Tim Callahan writes about comics for Tor.com, Comic Book Resources, and Back Issue magazine. Follow him on Twitter.

4 comments
jman313
1. jman313
I've really enjoyed this reread (I wish I could read along but I don't have all of the comics). You've really helped me try to read more of the obscure Moore comics. I've read most of his prominent more serious works, but I've begun to enjoy reading his more purely entertaining works as well.

I found that Top 10 was a great experience even with the "bad joke" towards the end. I really enjoyed the late addition character of the Robot, who was flat-out cool.
Eli Bishop
2. EliBishop
jman313: Yeah - when the robot character first appeared, I was afraid Moore was just going to keep repeating more of the same robots-as-ethnic-minority shtick, but Joe is really interestingly written. I especially like the bit where Irma picks up on his frequent use of "I'm told..." when he refers to information he's been programmed with; it's a pretty sensible way for a human-friendly AI to talk, but it's also a nice joke on how we all fall back on weasel wording when we don't feel like examining the source of our opinions.

Joe also has one of the cleverest bits of science-fictionization of a cop-show cliché: straight-arrow cop proves he's awesome by rationalizing an unethical act for the sake of old-fashioned retribution. Right before he talks Atoman into committing suicide, he asks Irma if "Asimov's laws" are observed in Neopolis and is relieved to hear that they're not. Asimov's Laws of Robotics of course include the detail that a robot not only can't harm humans, but can't passively let them come to harm.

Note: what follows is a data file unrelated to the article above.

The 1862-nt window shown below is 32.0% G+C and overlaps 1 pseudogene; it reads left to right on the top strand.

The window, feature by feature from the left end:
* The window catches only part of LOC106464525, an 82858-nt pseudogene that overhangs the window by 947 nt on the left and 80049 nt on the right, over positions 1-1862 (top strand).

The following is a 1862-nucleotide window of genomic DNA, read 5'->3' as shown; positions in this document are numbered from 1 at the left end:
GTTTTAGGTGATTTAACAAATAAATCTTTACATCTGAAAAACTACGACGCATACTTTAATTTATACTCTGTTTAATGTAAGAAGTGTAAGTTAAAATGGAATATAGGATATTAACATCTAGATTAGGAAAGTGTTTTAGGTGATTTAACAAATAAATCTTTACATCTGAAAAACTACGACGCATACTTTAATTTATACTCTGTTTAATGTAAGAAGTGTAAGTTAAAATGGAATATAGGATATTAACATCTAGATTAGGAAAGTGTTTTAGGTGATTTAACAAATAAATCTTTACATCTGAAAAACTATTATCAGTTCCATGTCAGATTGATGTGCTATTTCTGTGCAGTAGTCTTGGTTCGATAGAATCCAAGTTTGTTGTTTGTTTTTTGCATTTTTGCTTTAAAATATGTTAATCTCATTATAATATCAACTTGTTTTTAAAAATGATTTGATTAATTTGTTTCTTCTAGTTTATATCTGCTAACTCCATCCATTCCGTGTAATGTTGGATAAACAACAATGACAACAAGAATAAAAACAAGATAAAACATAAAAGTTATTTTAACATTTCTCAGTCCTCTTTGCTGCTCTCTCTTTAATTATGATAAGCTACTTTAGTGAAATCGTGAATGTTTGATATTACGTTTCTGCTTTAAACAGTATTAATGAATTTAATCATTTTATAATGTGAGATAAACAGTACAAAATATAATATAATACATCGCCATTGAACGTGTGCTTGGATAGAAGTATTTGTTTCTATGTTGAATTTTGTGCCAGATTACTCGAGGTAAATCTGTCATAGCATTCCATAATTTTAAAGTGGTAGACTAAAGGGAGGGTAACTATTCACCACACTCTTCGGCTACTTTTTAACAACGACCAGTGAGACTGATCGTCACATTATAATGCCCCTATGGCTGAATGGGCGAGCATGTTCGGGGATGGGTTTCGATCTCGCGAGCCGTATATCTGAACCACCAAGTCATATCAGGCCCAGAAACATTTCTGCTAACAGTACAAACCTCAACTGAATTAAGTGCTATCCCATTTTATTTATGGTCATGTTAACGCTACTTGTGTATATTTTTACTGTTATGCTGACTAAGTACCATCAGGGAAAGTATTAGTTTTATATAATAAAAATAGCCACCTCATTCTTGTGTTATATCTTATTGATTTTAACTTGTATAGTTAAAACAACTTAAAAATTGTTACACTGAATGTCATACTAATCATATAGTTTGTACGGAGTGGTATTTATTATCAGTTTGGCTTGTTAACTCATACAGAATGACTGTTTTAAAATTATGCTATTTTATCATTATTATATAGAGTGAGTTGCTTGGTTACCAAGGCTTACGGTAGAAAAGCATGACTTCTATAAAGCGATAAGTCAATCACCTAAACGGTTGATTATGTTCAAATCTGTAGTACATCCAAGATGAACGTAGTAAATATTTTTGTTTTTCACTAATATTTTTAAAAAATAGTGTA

In both of those scenes, Moore is doing something pretty sly: Joe gives the lie to Irma's prejudices by proving he's as good as a human, and that feels good to us (both on principle and because he's such a charming, classy guy), but it's open to question whether his human qualities are actually "good."
jman313
3. Scottly
Thanks for these. Not sure it's helpful to breeze over what happened to Top 10 as "weak satire" or a "bad joke." It might not be resonant to the reader, but it clearly matters a LOT to Moore -- enough to make it the obsession of Smax (what does the dragon "want?"), 49ers and arguably a fair chunk of the Black Dossier as well. Moore's apparent failure to communicate this is the interesting thing from a critical POV.
jman313
4. gibson99
I really loved the Joe robot character too. Aside from the incidents mentioned, I loved the scene where the kids miss playing with Irma's old partner and ask the robot if he can do any tricks. Of course, we're expecting him to just be a robot and decline, but he shows a sense of humor (sarcasm, at that) and naturally engages the kids.

I often find Moore's big emotional moments to be too overly-crafted to affect me, but that one made me tear up.